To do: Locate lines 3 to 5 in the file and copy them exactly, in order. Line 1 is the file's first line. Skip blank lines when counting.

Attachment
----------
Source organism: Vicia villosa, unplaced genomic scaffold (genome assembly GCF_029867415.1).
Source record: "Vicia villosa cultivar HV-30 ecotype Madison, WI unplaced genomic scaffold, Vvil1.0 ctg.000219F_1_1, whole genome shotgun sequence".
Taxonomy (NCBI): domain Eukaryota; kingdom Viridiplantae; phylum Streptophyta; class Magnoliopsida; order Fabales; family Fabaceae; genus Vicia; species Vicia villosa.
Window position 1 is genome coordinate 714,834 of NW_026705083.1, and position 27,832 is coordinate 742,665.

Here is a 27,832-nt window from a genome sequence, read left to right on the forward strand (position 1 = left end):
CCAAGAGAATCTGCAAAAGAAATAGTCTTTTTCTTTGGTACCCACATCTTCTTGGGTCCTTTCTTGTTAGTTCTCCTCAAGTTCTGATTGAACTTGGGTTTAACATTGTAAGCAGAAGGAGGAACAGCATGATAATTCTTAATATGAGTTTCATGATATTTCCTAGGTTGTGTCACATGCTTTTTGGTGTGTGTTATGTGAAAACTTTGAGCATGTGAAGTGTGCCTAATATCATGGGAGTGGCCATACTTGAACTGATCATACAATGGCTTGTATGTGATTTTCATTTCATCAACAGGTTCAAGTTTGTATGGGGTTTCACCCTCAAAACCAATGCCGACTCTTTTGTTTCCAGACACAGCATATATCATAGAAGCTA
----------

Taxonomy (NCBI): domain Eukaryota; kingdom Viridiplantae; phylum Streptophyta; class Magnoliopsida; order Fabales; family Fabaceae; genus Vicia; species Vicia villosa.
Window position 1 is genome coordinate 714,834 of NW_026705083.1, and position 27,832 is coordinate 742,665.

Here is a 27,832-nt window from a genome sequence, read left to right on the forward strand (position 1 = left end):